A ban on US-bound passengers on flights on certain airlines from airports in eight countries in the Middle East and North Africa bringing laptops, tablets, and cameras into airline cabins was prompted by intelligence about a possible terror threat, US officials say. Federal officials haven't been specific about the threat, though a source tells CNN that the ban was brought in after intelligence indicated that al-Qaeda in the Arabian Peninsula was perfecting "battery bombs" powerful enough to bring down a plane and that could be hidden in electronic items. According to the Daily Beast's sources, this intelligence was seized during a US raid on Yemen in January. In other coverage:
- The UK introduced a similar ban on laptops and other electronics bigger than cellphones Tuesday, though with a slightly different list of countries, reports the AP, which has a list of the countries, airlines, and airports affected by the American and British bans.
- A source tells ABC that the threat to bring down a plane came from ISIS associates, and the government considers the information to be both "substantiated" and "credible."
- The ban comes as Secretary of State Rex Tillerson hosts a meeting in Washington Wednesday and Thursday with 68 countries involved in the fight against ISIS, reports the BBC, which describes the summit as a chance for the Trump administration to "put its stamp on" the battle against the extremist group.
- Experts tell the AP that while a bomb in the cargo hold could be just as deadly as one in the cabin, passengers are still allowed to have laptops in checked baggage because more sophisticated technology is used to scan those bags. One of the Daily Beast's sources say the kind of bomb authorities are worried about needs to be manually triggered.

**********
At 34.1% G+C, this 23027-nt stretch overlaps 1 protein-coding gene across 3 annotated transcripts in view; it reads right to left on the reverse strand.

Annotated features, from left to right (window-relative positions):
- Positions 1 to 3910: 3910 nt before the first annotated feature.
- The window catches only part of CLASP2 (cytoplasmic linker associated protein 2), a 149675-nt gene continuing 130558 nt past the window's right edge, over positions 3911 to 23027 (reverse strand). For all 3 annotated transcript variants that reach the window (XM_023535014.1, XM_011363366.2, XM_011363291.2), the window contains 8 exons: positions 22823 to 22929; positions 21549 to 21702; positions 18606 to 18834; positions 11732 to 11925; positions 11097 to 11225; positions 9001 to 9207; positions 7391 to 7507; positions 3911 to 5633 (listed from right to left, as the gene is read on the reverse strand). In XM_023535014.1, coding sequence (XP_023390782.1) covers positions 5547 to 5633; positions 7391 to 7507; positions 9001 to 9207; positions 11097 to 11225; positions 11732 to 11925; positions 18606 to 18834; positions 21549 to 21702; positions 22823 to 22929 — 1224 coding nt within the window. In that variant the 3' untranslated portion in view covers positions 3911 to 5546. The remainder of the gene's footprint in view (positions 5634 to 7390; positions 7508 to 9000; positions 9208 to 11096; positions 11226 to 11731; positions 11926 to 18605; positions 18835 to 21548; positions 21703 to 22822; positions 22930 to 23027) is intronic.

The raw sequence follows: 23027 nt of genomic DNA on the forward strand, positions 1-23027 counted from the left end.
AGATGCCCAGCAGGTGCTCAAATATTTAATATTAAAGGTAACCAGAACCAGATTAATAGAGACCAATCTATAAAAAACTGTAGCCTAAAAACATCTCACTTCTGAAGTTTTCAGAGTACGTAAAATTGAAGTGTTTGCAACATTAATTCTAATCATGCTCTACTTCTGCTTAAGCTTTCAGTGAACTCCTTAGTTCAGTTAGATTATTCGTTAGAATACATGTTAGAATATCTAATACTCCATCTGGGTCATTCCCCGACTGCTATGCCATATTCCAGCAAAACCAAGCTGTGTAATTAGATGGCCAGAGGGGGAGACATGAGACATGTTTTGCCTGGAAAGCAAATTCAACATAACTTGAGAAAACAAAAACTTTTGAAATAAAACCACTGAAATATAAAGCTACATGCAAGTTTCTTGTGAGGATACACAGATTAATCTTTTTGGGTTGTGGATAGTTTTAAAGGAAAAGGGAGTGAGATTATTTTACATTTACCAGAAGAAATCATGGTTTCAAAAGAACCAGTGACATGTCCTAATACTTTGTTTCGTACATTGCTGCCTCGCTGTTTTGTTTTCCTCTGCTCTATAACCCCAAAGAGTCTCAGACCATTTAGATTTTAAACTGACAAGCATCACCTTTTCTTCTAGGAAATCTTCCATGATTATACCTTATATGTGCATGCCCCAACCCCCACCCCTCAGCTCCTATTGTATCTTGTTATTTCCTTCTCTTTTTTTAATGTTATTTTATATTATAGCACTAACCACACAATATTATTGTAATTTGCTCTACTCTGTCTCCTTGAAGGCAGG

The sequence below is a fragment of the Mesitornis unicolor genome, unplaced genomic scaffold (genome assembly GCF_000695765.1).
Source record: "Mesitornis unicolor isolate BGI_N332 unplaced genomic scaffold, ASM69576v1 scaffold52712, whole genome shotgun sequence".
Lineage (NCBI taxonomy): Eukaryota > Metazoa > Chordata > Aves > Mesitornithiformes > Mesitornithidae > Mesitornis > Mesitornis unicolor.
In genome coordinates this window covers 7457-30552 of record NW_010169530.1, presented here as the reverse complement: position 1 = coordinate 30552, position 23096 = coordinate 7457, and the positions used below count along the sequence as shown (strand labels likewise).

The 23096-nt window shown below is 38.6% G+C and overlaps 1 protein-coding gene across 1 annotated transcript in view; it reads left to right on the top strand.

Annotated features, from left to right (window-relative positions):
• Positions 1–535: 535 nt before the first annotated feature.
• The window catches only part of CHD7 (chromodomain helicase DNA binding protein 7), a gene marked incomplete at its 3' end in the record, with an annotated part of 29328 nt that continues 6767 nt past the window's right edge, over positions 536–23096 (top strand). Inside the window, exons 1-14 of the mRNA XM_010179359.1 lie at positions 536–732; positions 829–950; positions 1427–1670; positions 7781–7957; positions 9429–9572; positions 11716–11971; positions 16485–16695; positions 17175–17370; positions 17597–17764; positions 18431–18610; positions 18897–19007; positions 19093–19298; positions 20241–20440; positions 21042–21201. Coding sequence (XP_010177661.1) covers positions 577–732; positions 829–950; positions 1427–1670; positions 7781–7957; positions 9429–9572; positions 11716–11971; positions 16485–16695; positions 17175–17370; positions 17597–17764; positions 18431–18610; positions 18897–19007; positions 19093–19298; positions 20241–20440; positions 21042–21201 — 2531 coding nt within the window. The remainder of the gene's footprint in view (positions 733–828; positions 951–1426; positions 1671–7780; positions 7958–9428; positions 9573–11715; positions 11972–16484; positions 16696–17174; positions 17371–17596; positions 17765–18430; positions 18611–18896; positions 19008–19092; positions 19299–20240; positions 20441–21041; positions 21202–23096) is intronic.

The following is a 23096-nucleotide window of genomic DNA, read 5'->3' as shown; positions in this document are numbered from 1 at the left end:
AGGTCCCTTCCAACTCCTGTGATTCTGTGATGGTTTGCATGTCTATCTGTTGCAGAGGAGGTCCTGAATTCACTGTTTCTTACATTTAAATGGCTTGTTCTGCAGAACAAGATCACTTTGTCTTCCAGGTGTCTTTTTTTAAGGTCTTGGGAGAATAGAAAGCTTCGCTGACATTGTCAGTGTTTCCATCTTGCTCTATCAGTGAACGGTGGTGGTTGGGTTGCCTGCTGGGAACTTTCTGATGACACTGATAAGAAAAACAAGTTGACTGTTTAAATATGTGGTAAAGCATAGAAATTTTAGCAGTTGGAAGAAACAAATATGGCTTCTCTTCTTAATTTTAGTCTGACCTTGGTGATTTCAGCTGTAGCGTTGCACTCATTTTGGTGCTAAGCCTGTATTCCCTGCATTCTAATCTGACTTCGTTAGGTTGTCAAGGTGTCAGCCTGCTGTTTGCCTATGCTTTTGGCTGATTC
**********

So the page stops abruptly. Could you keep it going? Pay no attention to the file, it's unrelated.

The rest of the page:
- Airline industry analyst Robert Mann, however, tells the Guardian that filling a plane's cargo hold with hundreds of devices containing lithium-ion batteries increases the danger of fire and explosions. He warns that fires in the hold are harder to detect and fight than ones in the cabin.
- The Washington Post reports that some analysts suspect the ban is more about business interests than about security. They note that US airlines accuse some of the affected airlines, which fly from hubs in the Gulf, of receiving unfair subsidies—and that the ban is likely to cause many first-class and business class passengers who want to use laptops to work while they fly to choose US airlines over competitors like Emirates.
(Read more airport security